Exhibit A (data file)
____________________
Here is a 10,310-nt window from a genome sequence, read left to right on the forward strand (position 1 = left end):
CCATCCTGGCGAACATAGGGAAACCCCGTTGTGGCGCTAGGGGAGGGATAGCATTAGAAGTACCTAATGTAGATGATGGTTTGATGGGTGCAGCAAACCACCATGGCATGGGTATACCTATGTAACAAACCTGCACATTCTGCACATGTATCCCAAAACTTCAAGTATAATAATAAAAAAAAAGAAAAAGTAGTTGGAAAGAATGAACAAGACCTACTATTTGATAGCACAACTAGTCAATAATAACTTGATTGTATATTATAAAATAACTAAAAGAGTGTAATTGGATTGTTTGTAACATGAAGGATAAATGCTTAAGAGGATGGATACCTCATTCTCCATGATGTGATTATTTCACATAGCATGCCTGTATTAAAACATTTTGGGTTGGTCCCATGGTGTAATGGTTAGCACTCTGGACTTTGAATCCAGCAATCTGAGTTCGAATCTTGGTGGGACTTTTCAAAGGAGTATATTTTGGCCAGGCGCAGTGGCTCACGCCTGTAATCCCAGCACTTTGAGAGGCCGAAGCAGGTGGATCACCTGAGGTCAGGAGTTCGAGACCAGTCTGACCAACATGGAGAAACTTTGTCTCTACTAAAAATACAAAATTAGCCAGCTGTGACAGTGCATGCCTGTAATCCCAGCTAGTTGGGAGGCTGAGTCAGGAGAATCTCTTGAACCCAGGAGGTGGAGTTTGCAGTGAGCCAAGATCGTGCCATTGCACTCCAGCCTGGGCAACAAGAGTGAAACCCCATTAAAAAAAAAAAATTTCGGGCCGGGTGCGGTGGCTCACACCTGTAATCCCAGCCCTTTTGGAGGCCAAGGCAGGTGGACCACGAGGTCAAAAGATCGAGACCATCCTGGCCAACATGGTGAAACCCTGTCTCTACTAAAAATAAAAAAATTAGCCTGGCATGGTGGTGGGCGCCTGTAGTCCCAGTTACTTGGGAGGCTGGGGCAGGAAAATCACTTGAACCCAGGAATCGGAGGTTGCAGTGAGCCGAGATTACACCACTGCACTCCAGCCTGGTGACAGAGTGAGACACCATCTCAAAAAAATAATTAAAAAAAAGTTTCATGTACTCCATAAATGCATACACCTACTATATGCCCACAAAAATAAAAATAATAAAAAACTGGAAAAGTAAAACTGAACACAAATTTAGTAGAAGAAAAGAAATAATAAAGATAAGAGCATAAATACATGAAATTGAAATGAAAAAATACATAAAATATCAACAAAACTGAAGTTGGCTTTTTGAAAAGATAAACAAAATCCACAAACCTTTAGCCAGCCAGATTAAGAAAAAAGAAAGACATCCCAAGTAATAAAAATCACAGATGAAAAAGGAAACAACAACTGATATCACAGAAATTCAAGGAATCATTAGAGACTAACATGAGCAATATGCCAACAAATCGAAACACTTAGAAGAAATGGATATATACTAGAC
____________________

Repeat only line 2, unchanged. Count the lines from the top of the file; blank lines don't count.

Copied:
CCATCCTGGCGAACATAGGGAAACCCCGTTGTGGCGCTAGGGGAGGGATAGCATTAGAAGTACCTAATGTAGATGATGGTTTGATGGGTGCAGCAAACCACCATGGCATGGGTATACCTATGTAACAAACCTGCACATTCTGCACATGTATCCCAAAACTTCAAGTATAATAATAAAAAAAAAGAAAAAGTAGTTGGAAAGAATGAACAAGACCTACTATTTGATAGCACAACTAGTCAATAATAACTTGATTGTATATTATAAAATAACTAAAAGAGTGTAATTGGATTGTTTGTAACATGAAGGATAAATGCTTAAGAGGATGGATACCTCATTCTCCATGATGTGATTATTTCACATAGCATGCCTGTATTAAAACATTTTGGGTTGGTCCCATGGTGTAATGGTTAGCACTCTGGACTTTGAATCCAGCAATCTGAGTTCGAATCTTGGTGGGACTTTTCAAAGGAGTATATTTTGGCCAGGCGCAGTGGCTCACGCCTGTAATCCCAGCACTTTGAGAGGCCGAAGCAGGTGGATCACCTGAGGTCAGGAGTTCGAGACCAGTCTGACCAACATGGAGAAACTTTGTCTCTACTAAAAATACAAAATTAGCCAGCTGTGACAGTGCATGCCTGTAATCCCAGCTAGTTGGGAGGCTGAGTCAGGAGAATCTCTTGAACCCAGGAGGTGGAGTTTGCAGTGAGCCAAGATCGTGCCATTGCACTCCAGCCTGGGCAACAAGAGTGAAACCCCATTAAAAAAAAAAAATTTCGGGCCGGGTGCGGTGGCTCACACCTGTAATCCCAGCCCTTTTGGAGGCCAAGGCAGGTGGACCACGAGGTCAAAAGATCGAGACCATCCTGGCCAACATGGTGAAACCCTGTCTCTACTAAAAATAAAAAAATTAGCCTGGCATGGTGGTGGGCGCCTGTAGTCCCAGTTACTTGGGAGGCTGGGGCAGGAAAATCACTTGAACCCAGGAATCGGAGGTTGCAGTGAGCCGAGATTACACCACTGCACTCCAGCCTGGTGACAGAGTGAGACACCATCTCAAAAAAATAATTAAAAAAAAGTTTCATGTACTCCATAAATGCATACACCTACTATATGCCCACAAAAATAAAAATAATAAAAAACTGGAAAAGTAAAACTGAACACAAATTTAGTAGAAGAAAAGAAATAATAAAGATAAGAGCATAAATACATGAAATTGAAATGAAAAAATACATAAAATATCAACAAAACTGAAGTTGGCTTTTTGAAAAGATAAACAAAATCCACAAACCTTTAGCCAGCCAGATTAAGAAAAAAGAAAGACATCCCAAGTAATAAAAATCACAGATGAAAAAGGAAACAACAACTGATATCACAGAAATTCAAGGAATCATTAGAGACTAACATGAGCAATATGCCAACAAATCGAAACACTTAGAAGAAATGGATATATACTAGAC